What is Middle Eastern cuisine?
Think hummus, falafel, and pitta bread. Lately, these items have been popping up even on non-Middle-Eastern-centric menus in a testament to their growing appeal.
Middle Eastern cuisine is a broad term referring to dishes originating from the regions of Iran, Israel, Syria, Turkey, Armenia, Azerbaijan, Georgia and Cyprus. Home to the Fertile Crescent, the Middle East holds a wealth of wheat and grains, as well as staple ingredients such as beans, pistachios, figs and dates.
The Middle East’s geographical location at the crossroads of Europe and Asia also means that a lot of ingredients and recipes are brought through and introduced there.
Just scrolling through The Kitchn’s ‘Middle Eastern’ tag has me drooling at the ceaseless stream of recipes available, from shwarmas to shakshukas to couscous salads. It’s no wonder people all over the world are clamouring to make and eat them—after all, the ingredients sound so homely and hearty.
I’m sure some of you are itching to eat these pictures now, but before you drool on your screen, let’s take a look at some of the common ingredients and dishes in Middle Eastern cuisine.
Stay tuned for some recommendations for where you can find good Middle Eastern fare in Singapore at the end of this article.
Common Middle Eastern ingredients and dishes
Olives are the fruit of the olive tree, Olea europaea, and are widely used whole and for their oil. A kind of stone fruit, the olive is a rich source of antioxidants and Vitamin E.
Green and black olives are often cured and fermented to remove bitterness, though some people don’t not like the resulting briny taste. Olives are commonly seen as side dishes in Middle Eastern cuisine, after being washed and marinated in aromatics such as garlic, bay leaves and olive oil.
Speaking of which, olive oil is made from grinding perfectly ripened olives to extract their fats. ‘Extra virgin’ when referring to olive oil is the oil obtained from the first mechanical or hand-pressing of olives, usually within the first 24 to 72 hours of harvesting. They tend to taste more bitter and fruity. Olive oil is also an important source of flavour in cooking.
You’ll see chickpeas most often in hummus, the delicious blend of mashed chickpeas, garlic, tahini and lemon juice. Also known as garbanzo beans, they’re a kind of legume rich in protein and fibre. When eaten whole, they have a grainy and nutty mouthfeel.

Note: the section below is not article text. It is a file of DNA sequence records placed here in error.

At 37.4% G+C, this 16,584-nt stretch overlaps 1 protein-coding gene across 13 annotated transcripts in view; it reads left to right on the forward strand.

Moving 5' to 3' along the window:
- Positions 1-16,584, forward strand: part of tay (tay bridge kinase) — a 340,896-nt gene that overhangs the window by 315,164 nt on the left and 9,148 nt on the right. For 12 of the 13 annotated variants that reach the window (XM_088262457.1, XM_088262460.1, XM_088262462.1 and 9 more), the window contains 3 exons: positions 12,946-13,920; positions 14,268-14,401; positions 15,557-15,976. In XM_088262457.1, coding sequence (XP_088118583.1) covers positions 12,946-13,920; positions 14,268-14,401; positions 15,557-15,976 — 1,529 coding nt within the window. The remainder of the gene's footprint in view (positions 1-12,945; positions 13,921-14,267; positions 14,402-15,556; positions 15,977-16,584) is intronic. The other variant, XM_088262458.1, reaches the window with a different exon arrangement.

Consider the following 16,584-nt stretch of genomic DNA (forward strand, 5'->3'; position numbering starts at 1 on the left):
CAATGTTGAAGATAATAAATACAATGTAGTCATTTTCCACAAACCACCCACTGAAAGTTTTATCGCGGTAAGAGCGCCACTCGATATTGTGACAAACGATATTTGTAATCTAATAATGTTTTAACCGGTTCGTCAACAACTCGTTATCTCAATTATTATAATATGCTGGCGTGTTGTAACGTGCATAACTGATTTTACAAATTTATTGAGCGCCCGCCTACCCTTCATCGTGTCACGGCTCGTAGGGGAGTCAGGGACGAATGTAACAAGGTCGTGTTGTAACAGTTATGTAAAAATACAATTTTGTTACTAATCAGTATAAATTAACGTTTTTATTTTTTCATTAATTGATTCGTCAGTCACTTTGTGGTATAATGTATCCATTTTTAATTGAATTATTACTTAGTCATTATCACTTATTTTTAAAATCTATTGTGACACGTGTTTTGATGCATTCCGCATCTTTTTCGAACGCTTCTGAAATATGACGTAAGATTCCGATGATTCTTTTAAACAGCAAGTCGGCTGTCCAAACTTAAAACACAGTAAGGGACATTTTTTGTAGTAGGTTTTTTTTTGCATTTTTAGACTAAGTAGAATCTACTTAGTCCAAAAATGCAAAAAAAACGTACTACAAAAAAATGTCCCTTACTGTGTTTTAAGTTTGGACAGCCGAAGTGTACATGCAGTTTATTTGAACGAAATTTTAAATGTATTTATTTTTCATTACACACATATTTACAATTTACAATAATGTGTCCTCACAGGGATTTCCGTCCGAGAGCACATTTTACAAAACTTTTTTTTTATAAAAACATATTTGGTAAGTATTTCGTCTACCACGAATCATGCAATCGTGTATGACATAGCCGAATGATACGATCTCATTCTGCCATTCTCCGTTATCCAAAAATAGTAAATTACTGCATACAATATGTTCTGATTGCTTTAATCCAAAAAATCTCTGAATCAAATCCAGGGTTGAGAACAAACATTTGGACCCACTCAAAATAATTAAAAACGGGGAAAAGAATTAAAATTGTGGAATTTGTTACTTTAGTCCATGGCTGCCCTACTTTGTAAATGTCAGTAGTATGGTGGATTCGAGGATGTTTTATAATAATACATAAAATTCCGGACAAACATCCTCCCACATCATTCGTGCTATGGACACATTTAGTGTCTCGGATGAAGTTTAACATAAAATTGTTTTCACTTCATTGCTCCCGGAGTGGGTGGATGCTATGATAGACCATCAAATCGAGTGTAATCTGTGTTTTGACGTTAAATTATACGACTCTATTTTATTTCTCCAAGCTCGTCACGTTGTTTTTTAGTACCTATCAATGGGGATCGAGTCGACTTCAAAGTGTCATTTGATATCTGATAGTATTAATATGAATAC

Chickpeas can be bought dry or canned, though I much prefer the latter for convenience.
Apart from hummus, they are also delicious when spiced and added to salads for an extra dimension of flavour.
Personally, I’m a fan of mashed chickpeas because of the versatility—turn them into a hummus or a falafel (a deep-fried ball made of mashed chickpeas). Either way, with the right seasoning, chickpeas taste delicious.
Ah, sumac. This reddish-purple spice is an indispensable component of Middle Eastern cuisine, flavouring meats and vegetables with a tart, lemony taste. Its beautiful colour also makes it a very attractive garnish.
Sumac comes from the flowering sumac plant, and the spice is made from grinding the berries into a powder.
Pitta bread is a yeast-leavened round flatbread, often with a pocket to sandwich ingredients in. Baked with wheat flour, water and salt, they’re traditionally prepared in clay ovens but production has been made more efficient with hotter commercial ovens. Unlike many other leavened breads, pitta is only left to proof for a short 15 minutes.
Fill it with meat, falafel and vegetables, or tear off pieces to dip in stew or labneh (yogurt strained to the consistency of soft cheese). They make for such satisfying and filling meals.
Phyllo, in contrast to pitta, is a very thin and unleavened dough commonly used in making pastries and desserts. These pastries are brushed with butter or oil and layered before baking, resulting in a flaky pastry similar to that of puff pastries.
In Middle Eastern food, you can find phyllo dough in desserts like baklavas (layered pastry with sweet fillings) and kanafeh (pie-like dessert made of shredded phyllo pastry).